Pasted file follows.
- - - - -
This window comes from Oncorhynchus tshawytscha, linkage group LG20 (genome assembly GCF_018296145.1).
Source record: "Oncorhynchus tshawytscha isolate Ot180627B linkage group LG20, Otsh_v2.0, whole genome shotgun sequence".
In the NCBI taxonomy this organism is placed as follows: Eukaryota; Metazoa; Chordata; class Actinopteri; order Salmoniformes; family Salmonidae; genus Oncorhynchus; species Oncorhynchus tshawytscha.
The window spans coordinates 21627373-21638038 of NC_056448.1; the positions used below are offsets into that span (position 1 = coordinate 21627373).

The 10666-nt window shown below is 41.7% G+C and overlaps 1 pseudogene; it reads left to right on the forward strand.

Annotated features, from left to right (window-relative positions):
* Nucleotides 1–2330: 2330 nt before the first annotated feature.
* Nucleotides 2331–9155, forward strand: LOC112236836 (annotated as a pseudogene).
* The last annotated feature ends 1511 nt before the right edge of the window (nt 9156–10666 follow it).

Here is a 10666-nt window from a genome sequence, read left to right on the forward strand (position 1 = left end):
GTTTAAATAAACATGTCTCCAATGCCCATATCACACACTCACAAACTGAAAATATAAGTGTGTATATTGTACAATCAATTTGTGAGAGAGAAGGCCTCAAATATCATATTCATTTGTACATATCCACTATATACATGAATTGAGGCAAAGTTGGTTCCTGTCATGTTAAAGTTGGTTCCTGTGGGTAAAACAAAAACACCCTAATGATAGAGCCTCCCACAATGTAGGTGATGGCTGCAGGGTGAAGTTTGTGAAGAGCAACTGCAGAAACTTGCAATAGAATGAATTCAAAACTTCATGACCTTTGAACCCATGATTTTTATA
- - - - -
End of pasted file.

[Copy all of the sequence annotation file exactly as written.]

This window comes from Oncorhynchus tshawytscha, linkage group LG20 (genome assembly GCF_018296145.1).
Source record: "Oncorhynchus tshawytscha isolate Ot180627B linkage group LG20, Otsh_v2.0, whole genome shotgun sequence".
In the NCBI taxonomy this organism is placed as follows: Eukaryota; Metazoa; Chordata; class Actinopteri; order Salmoniformes; family Salmonidae; genus Oncorhynchus; species Oncorhynchus tshawytscha.
The window spans coordinates 21627373-21638038 of NC_056448.1; the positions used below are offsets into that span (position 1 = coordinate 21627373).

The 10666-nt window shown below is 41.7% G+C and overlaps 1 pseudogene; it reads left to right on the forward strand.

Annotated features, from left to right (window-relative positions):
* Nucleotides 1–2330: 2330 nt before the first annotated feature.
* Nucleotides 2331–9155, forward strand: LOC112236836 (annotated as a pseudogene).
* The last annotated feature ends 1511 nt before the right edge of the window (nt 9156–10666 follow it).

Here is a 10666-nt window from a genome sequence, read left to right on the forward strand (position 1 = left end):
GTTTAAATAAACATGTCTCCAATGCCCATATCACACACTCACAAACTGAAAATATAAGTGTGTATATTGTACAATCAATTTGTGAGAGAGAAGGCCTCAAATATCATATTCATTTGTACATATCCACTATATACATGAATTGAGGCAAAGTTGGTTCCTGTCATGTTAAAGTTGGTTCCTGTGGGTAAAACAAAAACACCCTAATGATAGAGCCTCCCACAATGTAGGTGATGGCTGCAGGGTGAAGTTTGTGAAGAGCAACTGCAGAAACTTGCAATAGAATGAATTCAAAACTTCATGACCTTTGAACCCATGATTTTTATA